A Simple But Powerful Tactic to Resist Temptation and Build Good Habits

If you can double, even triple your chances for success with…

  • Resisting a croissant, cookie, or cake
  • Completing your fast without breaking it prematurely
  • Going for a walk, or physical activity instead of putting it off

… without needing more willpower or more motivation, would you do it?

It’s a tactic that’s been proven in over 94 scientific research studies. Here are 2 examples.

On willpower

In this study, 2 groups of hospitalized opiate drug addicts undergoing withdrawal were asked to complete a resume the end of the day.

In the group that did not use the tactic, not 1 person (zero) had done it. But the other group who did, had 80% of them completing a resume.

Wouldn’t you agree that both groups have the same depleted willpower since they’re all in the process of opiate withdrawal?

On motivation

In another study, 3 groups of people were asked to keep track of how many times they exercised over the next 2 weeks.

  • Group 1 was not motivated by the researchers, they read unrelated paragraphs of a novel.
  • Group 2 was motivated by the researchers, they read a pamphlet on the benefits of exercise.
  • Group 3 was also motivated by the researchers, they read the motivational pamphlet – but they also used the tactic.

How many of them exercised at least once a week?

  • Group 1 (not motivated) 38%.
  • Group 2 (motivated) 35%.
  • Group 3 (tactical) 91%.

Note that motivation did not make a difference in exercise frequency between Group 1 and Group 2.

What is this tactic that makes motivation and willpower irrelevant?

The power of the words If, When, Then

They used a tactic called Implementation Intention.

Here’s the formula:

If/when I encounter situation “X” then I will perform behavior “Y”.

The successful groups had self-statements that looked like these:

The group on willpower. “When breakfast is over and there’s space on the cafeteria table, then I will start completing my resume there.”

The group on motivation. “When it’s Monday at 10 am, then I will jog for at least 20 minutes on the treadmill.”

I know what you’re thinking. It’s called planning, you’ve done this before, and it hasn’t worked for you.

Not your average plan

But this isn’t an ordinary plan. This type of planning has special elements proven to increase your likelihood to succeed by up to 3 times more.

Let’s break it down.

If/when “X” happens, then I will do “Y”.

If/when. Specify the time, or place, or situation your desired action will happen. Be explicit. This is your cue.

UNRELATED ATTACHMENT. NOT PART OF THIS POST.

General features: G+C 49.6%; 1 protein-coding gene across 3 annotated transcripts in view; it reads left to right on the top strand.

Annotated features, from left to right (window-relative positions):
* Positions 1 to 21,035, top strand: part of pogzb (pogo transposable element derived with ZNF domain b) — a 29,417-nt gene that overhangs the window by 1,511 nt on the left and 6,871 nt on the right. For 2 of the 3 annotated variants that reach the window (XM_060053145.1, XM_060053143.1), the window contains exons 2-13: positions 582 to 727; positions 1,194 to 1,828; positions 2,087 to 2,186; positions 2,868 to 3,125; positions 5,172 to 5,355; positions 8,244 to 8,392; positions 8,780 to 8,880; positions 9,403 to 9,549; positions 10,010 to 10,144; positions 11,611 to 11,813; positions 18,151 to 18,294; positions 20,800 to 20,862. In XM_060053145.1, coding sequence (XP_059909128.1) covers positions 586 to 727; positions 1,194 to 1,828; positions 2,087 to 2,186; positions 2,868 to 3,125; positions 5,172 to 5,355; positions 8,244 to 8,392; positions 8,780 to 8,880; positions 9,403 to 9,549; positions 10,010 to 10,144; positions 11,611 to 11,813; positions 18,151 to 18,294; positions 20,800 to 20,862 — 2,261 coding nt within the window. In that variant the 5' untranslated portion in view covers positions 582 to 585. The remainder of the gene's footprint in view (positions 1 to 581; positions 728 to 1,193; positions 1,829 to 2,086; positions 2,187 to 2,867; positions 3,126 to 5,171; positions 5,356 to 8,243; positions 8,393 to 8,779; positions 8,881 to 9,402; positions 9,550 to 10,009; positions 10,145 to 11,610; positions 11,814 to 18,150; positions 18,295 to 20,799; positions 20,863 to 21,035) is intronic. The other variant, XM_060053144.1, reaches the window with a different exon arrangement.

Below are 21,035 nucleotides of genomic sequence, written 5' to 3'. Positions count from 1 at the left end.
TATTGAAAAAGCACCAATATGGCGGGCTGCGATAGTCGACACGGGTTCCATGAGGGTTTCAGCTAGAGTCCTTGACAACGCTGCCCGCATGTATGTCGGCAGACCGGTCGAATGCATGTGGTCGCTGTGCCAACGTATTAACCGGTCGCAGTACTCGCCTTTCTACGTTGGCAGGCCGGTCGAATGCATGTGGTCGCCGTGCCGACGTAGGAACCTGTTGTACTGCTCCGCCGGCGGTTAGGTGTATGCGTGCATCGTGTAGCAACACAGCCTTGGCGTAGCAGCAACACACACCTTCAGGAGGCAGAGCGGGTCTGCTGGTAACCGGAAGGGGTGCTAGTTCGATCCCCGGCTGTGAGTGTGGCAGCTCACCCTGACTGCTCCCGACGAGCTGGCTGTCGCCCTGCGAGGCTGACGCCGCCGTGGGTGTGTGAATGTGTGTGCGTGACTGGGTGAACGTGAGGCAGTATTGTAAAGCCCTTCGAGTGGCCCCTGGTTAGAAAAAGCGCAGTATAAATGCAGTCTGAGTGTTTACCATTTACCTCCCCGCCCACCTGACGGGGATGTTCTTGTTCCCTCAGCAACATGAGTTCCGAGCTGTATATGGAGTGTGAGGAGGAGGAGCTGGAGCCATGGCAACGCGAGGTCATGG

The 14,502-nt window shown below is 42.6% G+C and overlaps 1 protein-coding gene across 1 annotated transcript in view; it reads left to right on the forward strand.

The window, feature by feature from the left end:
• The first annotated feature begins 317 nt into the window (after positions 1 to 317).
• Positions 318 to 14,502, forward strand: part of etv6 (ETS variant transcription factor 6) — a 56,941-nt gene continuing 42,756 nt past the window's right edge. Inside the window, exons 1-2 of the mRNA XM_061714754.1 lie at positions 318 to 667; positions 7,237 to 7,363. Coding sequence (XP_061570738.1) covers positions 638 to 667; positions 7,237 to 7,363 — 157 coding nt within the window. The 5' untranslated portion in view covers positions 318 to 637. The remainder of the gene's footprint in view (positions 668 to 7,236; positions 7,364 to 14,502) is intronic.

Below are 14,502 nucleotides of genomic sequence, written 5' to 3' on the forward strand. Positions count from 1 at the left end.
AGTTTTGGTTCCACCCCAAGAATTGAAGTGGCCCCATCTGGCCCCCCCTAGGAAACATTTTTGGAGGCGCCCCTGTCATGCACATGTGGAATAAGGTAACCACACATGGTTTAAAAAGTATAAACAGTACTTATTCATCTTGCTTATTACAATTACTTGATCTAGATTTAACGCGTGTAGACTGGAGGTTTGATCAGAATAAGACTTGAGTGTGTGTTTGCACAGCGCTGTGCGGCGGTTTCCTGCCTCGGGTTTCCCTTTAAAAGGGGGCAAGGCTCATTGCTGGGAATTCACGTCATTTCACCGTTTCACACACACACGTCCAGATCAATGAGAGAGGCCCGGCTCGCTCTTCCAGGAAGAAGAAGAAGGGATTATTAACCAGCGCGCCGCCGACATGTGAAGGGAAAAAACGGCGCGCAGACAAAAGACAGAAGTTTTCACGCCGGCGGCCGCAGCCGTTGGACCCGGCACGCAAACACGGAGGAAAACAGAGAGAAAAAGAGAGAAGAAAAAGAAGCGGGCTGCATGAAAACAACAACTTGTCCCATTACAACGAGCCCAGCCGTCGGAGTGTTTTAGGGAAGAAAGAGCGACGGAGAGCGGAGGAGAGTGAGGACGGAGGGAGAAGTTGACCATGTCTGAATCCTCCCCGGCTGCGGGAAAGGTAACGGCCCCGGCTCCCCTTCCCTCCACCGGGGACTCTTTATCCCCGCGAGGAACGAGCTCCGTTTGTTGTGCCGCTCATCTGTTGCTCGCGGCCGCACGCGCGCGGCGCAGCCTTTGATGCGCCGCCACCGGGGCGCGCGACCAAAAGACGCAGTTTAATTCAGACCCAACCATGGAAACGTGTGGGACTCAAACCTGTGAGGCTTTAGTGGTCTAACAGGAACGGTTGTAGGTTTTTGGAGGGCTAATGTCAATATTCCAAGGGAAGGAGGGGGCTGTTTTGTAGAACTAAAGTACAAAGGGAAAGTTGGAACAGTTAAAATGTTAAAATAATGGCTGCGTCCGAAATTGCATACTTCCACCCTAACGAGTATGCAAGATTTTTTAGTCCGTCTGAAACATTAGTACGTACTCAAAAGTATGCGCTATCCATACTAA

Then. State your desired action. What do you want to do?

Here’s an example:

  • This plan doesn’t cut it.“I plan to lose 5 pounds this month by cutting back on sugar.”
  • This plan does. “When I see a candy bar at the grocery store checkout line, then I will look away and turn to the magazine section.”  
A Jedi mind trick

“The if/when-then wording is designed to put us on high alert for a particular time or circumstance when a productive action could be performed. We become prepared, first to notice the favorable time or circumstance and, second, to associate it automatically and directly with desired conduct.”
~ Robert Cialdini, PhD, Pre-Suasion: A Revolutionary Way to Influence and Persuade

OK, so it doesn’t use the power of the Force. But its power to influence and persuade comes from tapping into the language of your brain. Your brain is proficient at encoding information in terms of “if x, then y.”

Here’s how it works:

First, the cue or situation (if/when) gets wired in your brain directly to the action (then). Next, your subconscious brain becomes hyper-vigilant to scanning the environment for the cue or situation. Lastly, when the cue or situation “if x” happens, the action “then y” launches automatically.

Staying on track, examples

“Plan [for] how you will replace bad habits with good ones, rather than focusing only on the bad habits themselves. Ask yourself, What will I do instead?”
~ Heidi Grant Halvorson, PhD, Succeed: How We Can Reach Our Goals

  • When the restaurant server offers the dessert menu, then I will say no thanks and order black coffee.
  • When I feel a sweet craving, then I will drink mint tea.
  • When I feel a wave of hunger while fasting, then I will drink a full glass of water.
Getting back on track, examples

Because in the real world, life happens. You get busy, the unexpected occurs, and urgent matters pop up. Plan for them.

  • If I miss my morning-break walk, then I will walk during my afternoon-break.
  • If I eat pastry for breakfast, then I will eat a salad for lunch.
  • If I break my fast prematurely, then I will skip my next meal.
The easy first step

Willpower and motivation are unreliable. They’re fleeting because they’re subject to the ebb and flow of your feelings. Relying on them is a losing strategy especially when your goal is to be consistent.

The “if/when-then” tactic relies on the real world in which you live, because it uses cues and situations in your environment. It also relies on the subconscious and automatic processes of your brain, which allows you to act with less effort – even when you’re preoccupied.

Imagine how much closer you could get to your health goals.

The first step is to give it a try. Grab a pen and a piece of paper. Fill in the blanks and write down your plan. Just one.

If/when [time, or place, or situation], then I will [desired action].

That’s really all you have to do to make this tactic work for you. What have you got to lose? Just write it down. 

Isn’t it a lot harder to rely on willpower and motivation anyway?


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